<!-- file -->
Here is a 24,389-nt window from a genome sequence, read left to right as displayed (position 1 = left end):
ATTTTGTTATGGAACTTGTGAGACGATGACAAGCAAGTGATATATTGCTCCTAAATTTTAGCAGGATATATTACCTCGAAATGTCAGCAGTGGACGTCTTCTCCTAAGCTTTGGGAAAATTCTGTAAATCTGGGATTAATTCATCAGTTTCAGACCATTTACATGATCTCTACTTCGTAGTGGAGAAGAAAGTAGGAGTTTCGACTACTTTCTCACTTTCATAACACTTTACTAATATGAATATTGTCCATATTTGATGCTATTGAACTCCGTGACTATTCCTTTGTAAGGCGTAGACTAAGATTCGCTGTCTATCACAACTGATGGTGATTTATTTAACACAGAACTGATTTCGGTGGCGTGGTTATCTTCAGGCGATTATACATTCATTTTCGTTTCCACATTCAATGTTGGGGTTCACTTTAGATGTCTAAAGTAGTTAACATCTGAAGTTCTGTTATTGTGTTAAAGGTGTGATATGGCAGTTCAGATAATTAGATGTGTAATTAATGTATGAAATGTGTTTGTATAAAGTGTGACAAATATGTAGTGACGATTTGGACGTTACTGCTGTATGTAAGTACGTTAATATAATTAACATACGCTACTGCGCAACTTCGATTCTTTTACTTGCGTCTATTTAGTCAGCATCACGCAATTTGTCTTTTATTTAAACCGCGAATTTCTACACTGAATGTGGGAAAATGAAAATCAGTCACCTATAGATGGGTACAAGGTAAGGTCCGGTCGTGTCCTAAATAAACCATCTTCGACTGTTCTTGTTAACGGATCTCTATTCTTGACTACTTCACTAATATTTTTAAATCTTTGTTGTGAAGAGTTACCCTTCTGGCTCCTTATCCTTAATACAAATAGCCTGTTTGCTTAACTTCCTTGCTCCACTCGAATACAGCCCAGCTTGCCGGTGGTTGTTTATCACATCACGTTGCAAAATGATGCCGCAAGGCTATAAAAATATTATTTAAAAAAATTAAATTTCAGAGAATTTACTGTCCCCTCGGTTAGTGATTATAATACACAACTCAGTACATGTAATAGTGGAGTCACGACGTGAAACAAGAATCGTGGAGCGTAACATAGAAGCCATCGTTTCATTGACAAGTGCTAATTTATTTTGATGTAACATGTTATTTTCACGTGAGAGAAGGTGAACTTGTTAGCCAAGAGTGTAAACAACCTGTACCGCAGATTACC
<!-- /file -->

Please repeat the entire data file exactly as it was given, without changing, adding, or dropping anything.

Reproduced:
Here is a 24,389-nt window from a genome sequence, read left to right as displayed (position 1 = left end):
ATTTTGTTATGGAACTTGTGAGACGATGACAAGCAAGTGATATATTGCTCCTAAATTTTAGCAGGATATATTACCTCGAAATGTCAGCAGTGGACGTCTTCTCCTAAGCTTTGGGAAAATTCTGTAAATCTGGGATTAATTCATCAGTTTCAGACCATTTACATGATCTCTACTTCGTAGTGGAGAAGAAAGTAGGAGTTTCGACTACTTTCTCACTTTCATAACACTTTACTAATATGAATATTGTCCATATTTGATGCTATTGAACTCCGTGACTATTCCTTTGTAAGGCGTAGACTAAGATTCGCTGTCTATCACAACTGATGGTGATTTATTTAACACAGAACTGATTTCGGTGGCGTGGTTATCTTCAGGCGATTATACATTCATTTTCGTTTCCACATTCAATGTTGGGGTTCACTTTAGATGTCTAAAGTAGTTAACATCTGAAGTTCTGTTATTGTGTTAAAGGTGTGATATGGCAGTTCAGATAATTAGATGTGTAATTAATGTATGAAATGTGTTTGTATAAAGTGTGACAAATATGTAGTGACGATTTGGACGTTACTGCTGTATGTAAGTACGTTAATATAATTAACATACGCTACTGCGCAACTTCGATTCTTTTACTTGCGTCTATTTAGTCAGCATCACGCAATTTGTCTTTTATTTAAACCGCGAATTTCTACACTGAATGTGGGAAAATGAAAATCAGTCACCTATAGATGGGTACAAGGTAAGGTCCGGTCGTGTCCTAAATAAACCATCTTCGACTGTTCTTGTTAACGGATCTCTATTCTTGACTACTTCACTAATATTTTTAAATCTTTGTTGTGAAGAGTTACCCTTCTGGCTCCTTATCCTTAATACAAATAGCCTGTTTGCTTAACTTCCTTGCTCCACTCGAATACAGCCCAGCTTGCCGGTGGTTGTTTATCACATCACGTTGCAAAATGATGCCGCAAGGCTATAAAAATATTATTTAAAAAAATTAAATTTCAGAGAATTTACTGTCCCCTCGGTTAGTGATTATAATACACAACTCAGTACATGTAATAGTGGAGTCACGACGTGAAACAAGAATCGTGGAGCGTAACATAGAAGCCATCGTTTCATTGACAAGTGCTAATTTATTTTGATGTAACATGTTATTTTCACGTGAGAGAAGGTGAACTTGTTAGCCAAGAGTGTAAACAACCTGTACCGCAGATTACC